When it comes to America’s race to the bottom, Apple is right there at the finish line waving the checkered flag. At least that’s the impression one gets from reading “How U.S. Lost Out on iPhone Work,” in Sunday’s New York Times. Reporters Charles Duhigg and Keith Bradsher begin their lengthy piece with an unsettling anecdote set at a 2011 dinner for Silicon Valley big wigs that was attended by President Obama. At one point the president asked the late Steve Jobs why Apple couldn’t bring back to America the tens of thousands of jobs it had outsourced, mostly to Asia, where its iPads, iPhones and other products are engineered and assembled.
“Those jobs aren’t coming back,” Apple’s CEO reportedly replied. End of discussion.
According to Duhigg and Bradsher, Apple’s brass believes the American worker, besides earning too much money for his or her labor, just doesn’t possess “the flexibility, diligence and industrial skills of foreign workers.” Last week Frying Pan News writer Jon Zerolnick described the “flexibility” of Apple’s subcontracted Chinese workers, with their 34-hour shifts and 12-foot by 12-foot dormitories, and their skill at sliding into coffin-sized beds at night. Victorian Manchester was a worker’s paradise by comparison.
Everything about Apple (from the mocking irony of Jobs’ name to the outsourcing of its employees’ livelihoods to factories in a totalitarian police state) epitomizes big business’s attitude of contempt – not only for American workers but for America itself.
“We sell iPhones in over a hundred countries,” answered one Apple executive, when asked by the Times about the unemployment crisis. “We don’t have an obligation to solve America’s problems.” Except that by shipping America’s jobs overseas they are creating those problems. Apple executives presumably have their black turtlenecks and toothbrushes packed and ready to go, if the day comes when the country they are fast helping to make an economic wasteland becomes uninhabitable for them. (See Harold Meyerson’s sardonic contrast of Jobs and his colleagues with Henry Ford and his contemporaries: “Ford didn’t just build the first car the middle class could afford; he built the middle class itself.”)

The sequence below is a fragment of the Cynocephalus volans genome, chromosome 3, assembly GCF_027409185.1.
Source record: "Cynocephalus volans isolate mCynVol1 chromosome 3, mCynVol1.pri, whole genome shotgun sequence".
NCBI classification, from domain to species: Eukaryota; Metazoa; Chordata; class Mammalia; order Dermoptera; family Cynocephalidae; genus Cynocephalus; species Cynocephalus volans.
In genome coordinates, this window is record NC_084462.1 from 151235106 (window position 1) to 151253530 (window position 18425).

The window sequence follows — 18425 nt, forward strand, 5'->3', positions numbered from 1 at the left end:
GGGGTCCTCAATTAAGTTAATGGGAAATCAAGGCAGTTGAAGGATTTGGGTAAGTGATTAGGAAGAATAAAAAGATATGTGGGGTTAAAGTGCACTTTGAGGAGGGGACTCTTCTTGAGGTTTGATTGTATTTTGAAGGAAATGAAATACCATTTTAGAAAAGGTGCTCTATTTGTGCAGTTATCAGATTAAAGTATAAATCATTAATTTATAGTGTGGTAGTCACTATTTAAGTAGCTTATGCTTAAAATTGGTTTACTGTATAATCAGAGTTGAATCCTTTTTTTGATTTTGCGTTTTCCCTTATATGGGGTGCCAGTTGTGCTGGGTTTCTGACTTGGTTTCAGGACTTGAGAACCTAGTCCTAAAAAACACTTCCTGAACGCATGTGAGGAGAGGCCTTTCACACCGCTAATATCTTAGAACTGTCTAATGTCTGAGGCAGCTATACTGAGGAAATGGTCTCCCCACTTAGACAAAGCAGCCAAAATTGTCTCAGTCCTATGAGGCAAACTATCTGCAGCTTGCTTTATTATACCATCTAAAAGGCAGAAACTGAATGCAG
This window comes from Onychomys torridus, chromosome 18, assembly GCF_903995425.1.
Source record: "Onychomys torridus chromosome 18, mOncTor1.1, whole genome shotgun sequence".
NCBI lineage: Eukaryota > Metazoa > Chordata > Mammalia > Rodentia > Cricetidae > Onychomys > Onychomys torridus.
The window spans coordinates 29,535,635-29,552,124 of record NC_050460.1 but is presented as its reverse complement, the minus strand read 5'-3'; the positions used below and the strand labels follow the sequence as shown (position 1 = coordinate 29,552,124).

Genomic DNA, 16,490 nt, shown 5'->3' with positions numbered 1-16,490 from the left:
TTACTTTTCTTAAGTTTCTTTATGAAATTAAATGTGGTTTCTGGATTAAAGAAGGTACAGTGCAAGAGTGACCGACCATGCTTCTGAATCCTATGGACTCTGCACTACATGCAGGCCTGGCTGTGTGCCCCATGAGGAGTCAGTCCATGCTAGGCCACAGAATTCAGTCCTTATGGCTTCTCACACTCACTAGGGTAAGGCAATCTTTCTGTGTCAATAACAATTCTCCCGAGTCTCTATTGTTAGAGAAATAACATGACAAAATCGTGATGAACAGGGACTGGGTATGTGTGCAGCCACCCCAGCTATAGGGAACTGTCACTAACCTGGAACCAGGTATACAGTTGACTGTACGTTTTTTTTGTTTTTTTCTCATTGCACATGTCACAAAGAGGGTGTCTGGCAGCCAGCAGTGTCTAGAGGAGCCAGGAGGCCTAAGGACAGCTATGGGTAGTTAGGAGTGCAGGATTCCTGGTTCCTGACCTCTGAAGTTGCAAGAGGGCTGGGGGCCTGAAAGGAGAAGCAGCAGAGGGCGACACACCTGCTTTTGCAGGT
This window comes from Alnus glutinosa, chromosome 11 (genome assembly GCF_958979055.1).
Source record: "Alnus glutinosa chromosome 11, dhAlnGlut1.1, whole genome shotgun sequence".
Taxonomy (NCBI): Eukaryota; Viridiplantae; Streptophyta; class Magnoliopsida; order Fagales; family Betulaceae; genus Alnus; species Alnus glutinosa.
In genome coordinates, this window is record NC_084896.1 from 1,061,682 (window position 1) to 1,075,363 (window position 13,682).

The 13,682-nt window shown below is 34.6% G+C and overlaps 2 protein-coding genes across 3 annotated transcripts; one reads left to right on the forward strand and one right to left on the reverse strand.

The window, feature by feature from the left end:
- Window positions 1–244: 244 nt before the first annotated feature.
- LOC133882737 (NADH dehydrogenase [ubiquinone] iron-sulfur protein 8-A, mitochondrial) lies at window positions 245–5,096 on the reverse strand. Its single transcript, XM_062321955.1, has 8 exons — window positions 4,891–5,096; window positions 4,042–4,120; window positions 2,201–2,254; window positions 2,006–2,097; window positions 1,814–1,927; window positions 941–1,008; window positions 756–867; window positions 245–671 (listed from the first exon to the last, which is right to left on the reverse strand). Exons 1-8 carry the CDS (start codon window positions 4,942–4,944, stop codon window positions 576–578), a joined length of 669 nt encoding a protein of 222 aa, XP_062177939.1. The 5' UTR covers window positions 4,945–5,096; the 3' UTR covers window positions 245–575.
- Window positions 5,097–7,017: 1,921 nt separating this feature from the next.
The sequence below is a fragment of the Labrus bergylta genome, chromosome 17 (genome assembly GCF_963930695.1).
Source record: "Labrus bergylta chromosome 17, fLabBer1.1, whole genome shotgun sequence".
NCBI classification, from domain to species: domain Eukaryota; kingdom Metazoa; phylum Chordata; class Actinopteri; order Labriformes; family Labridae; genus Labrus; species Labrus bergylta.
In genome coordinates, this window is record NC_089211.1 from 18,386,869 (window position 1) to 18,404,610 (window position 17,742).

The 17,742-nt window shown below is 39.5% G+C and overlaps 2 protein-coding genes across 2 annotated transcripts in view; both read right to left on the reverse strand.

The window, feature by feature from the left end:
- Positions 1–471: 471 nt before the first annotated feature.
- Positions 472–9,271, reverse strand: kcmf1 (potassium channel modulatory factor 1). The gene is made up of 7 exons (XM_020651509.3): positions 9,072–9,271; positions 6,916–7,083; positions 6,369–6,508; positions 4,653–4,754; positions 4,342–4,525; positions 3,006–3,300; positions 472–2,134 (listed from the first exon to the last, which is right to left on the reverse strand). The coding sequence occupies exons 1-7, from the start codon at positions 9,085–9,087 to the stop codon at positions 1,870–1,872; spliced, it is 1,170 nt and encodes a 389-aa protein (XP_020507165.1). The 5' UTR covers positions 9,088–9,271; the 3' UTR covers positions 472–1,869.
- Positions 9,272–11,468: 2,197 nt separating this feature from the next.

The Times piece ran a devastating graphic of the top labor-intensive companies, comparing the vast numbers of Americans employed by 20th Century industrial giants such as GM and U.S. Steel with contemporary companies that are, for the most part, low-wage service-sector employers. Apple, with its 63,000 worldwide employees, came nowhere close to appearing on that graphic. How could it, when most of its production is contracted out to Taiwan’s Foxconn, whose Foxconn City in mainland China employs 230,000?
One bitter irony to emerge from Duhigg and Bradsher’s article is the acknowledgment that wages – the original motive for American companies relocating overseas – are no longer the main reason Apple’s jobs are not coming back. (Making an iPhone in America would only add an estimated $65 to its production cost.) It’s mostly because of the mega-plants and vast distribution systems that have been created in China, South Korea and elsewhere. These have become the production arteries of America’s tech firms – arteries this country lacks, along with the necessary number of skilled engineers.
Those distribution matrixes could be built here, just as armies of engineers and other skilled professionals could be taught in American schools. (Or, for that matter, in company-run classrooms.) But that would involve investment – a business concept completely alien to many congressional and business leaders today. Why invest all the time, effort and money when the helpful Chinese government will make sure everything’s taken care of for us? This is called free enterprise, but of course Apple and other tech companies couldn’t succeed without their Faustian partnerships with the regimented command economy of China.
While it’s true that the successes of Apple and other hi-tech corporations have resulted in a few thousand extra American jobs being created (mostly in shipping and marketing businesses), a grim reality raised by the Times article far overshadows those gains. The bad news is that Apple’s production model is being adapted by other American industries – even the clean-energy sectors on which so many have placed hopes for future domestic job creation.
The race to the bottom, in which we lower the value of our citizens’ labor in exchange for new industry, continues at breakneck pace because we let it. Our society is impoverished a little bit more every time an entrepreneur awards a contract to an “irresistible” foreign bid that is underwritten by slave labor. It’s a slippery road to go down — and one that is not even paved with good intentions.
Editor, The Frying Pan